Athletes come and go through teams and cities. Some stay in the spotlight, while others can be lost with the passage of time.
It is those athletes about whom we ask: Where Are They Now?
Then: Pro Bowl (2000, 2001, 2002) and All-Pro (2000) Eagles tight end.
Now: Associate athletic director for development at Brigham Young University
Chad Lewis, 47, found solace during the most disappointing moment in his NFL career.
A week before, the Eagles tight end had injured his shoulder during a win in a 2005 NFC divisional playoff game.
Raised in a family of devout members of the Church of Jesus Christ of Latter-day Saints, Lewis received a blessing from his father that he would be healthy enough to play in the NFC Championship Game.
With just over three minutes left in that game, against the Atlanta Falcons, Lewis hauled in a 2-yard touchdown pass from Donovan McNabb to seal the 27-10 victory.
As Lewis sat in the end zone soaking up the euphoria erupting around him, he knew this was as good as it was going to get for him.
He had heard the snap in his left foot during the play. He knew it had broken.
His team, the one that had lost three consecutive NFC championship games, was going to Super Bowl XXXIX, but he was not going to play.
"It was the best [and] worst day of my life," said Lewis, who caught two touchdown passes against Atlanta. "We were going to the Super Bowl, but I wasn't going to get to play. That was my dream since I was a little kid.
"When I was sitting on my butt celebrating, I was thinking about that blessing. I knew everything was going to be OK.
"I was the last player to enter the field at the Super Bowl, and I'm on this little scooter. I realized my Super Bowl was being there with my family that supported me. It was real and a powerful moment."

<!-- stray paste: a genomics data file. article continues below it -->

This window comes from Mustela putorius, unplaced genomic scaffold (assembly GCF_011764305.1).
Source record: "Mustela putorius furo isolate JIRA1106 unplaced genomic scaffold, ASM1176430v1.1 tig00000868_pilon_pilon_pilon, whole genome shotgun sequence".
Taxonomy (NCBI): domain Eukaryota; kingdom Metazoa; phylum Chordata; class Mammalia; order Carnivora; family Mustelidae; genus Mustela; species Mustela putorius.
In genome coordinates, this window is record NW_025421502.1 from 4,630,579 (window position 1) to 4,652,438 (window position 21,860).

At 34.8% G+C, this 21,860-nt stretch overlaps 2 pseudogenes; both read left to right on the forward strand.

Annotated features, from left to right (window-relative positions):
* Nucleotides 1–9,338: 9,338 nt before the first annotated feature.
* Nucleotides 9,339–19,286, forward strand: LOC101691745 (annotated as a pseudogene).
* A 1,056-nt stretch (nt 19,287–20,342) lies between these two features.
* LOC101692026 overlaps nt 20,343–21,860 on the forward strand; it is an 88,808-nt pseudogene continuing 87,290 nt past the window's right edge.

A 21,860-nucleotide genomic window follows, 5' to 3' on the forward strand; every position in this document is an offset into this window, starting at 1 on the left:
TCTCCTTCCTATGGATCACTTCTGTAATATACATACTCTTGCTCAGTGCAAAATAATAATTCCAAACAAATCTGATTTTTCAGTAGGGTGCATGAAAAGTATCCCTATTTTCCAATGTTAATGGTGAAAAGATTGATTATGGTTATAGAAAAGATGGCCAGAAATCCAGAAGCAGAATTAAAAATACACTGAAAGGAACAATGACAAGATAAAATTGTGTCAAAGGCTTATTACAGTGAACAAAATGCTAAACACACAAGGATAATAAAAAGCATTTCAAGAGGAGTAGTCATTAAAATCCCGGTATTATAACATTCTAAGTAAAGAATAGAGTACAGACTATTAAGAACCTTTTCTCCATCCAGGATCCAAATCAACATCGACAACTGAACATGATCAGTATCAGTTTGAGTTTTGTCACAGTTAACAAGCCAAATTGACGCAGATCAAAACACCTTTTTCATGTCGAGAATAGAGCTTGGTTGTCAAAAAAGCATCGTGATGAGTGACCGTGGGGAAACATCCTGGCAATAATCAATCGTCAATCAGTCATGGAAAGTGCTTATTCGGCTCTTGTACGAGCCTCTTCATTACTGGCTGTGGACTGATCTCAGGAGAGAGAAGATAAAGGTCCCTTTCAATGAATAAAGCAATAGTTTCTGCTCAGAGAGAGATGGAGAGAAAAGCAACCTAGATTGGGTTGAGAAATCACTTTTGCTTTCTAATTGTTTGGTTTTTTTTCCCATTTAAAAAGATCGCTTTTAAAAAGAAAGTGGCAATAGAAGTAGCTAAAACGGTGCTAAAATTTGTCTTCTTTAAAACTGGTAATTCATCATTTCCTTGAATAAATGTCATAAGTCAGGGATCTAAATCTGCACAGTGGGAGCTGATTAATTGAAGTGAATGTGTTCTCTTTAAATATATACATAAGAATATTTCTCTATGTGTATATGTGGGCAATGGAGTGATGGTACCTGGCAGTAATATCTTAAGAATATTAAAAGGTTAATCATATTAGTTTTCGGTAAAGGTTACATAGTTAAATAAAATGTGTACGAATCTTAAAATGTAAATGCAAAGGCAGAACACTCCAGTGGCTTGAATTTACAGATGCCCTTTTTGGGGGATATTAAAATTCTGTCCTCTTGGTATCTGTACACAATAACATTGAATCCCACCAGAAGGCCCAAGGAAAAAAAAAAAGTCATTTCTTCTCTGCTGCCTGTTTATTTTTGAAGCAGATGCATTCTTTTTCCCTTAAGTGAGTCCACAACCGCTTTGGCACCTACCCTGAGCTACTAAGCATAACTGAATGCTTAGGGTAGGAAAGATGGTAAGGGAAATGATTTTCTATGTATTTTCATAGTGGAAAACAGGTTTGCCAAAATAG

If Lewis had played, would it have made a difference in the 24-21 loss to the New England Patriots?
In six seasons he had developed a bond with McNabb. He was the guy McNabb looked to when things broke down.
"I knew how Donovan thought," Lewis said. "He knew how I thought and moved, caught the ball.
"I just think that had I been healthy, I could have been a contributing factor in maybe beating [the Patriots] that year instead of the Eagles having to wait 13 more years to get them."
After retiring after the 2005 season, Lewis retired to his home state of Utah. He was the general manager for the Pacific Steel Co. During a two-year mission in Taiwan, Lewis became fluent in Mandarin, which led to his also working for the NFL as an ambassador in Asia.
In 2010, Lewis was hired by Brigham Young, his alma mater, as an associate athletic director for development.
"I love that aspect of the job," said Lewis, who walked on to the BYU football team and worked his way into a UPI honorable-mention All-American. "I love talking to the players in all the sports, especially tight ends. I'm still partial to that position."
Lewis is also still partial to Philadelphia and the Eagles. He attended Super Bowl LII in January, when the Birds got revenge against the Patriots and won their first Lombardi Trophy.
"Not only did I feel it, but I was hugging and crying with drunk strangers after that game," Lewis said. "That was so awesome.
"Philadelphia is a unique sports town. Those fans recognize hard work. I think they always treated me so well because I worked my butt off and gave everything that I had. That's what Philadelphia responds [to]. If you're a big hat with no cattle, they'll throw you out of the stadium."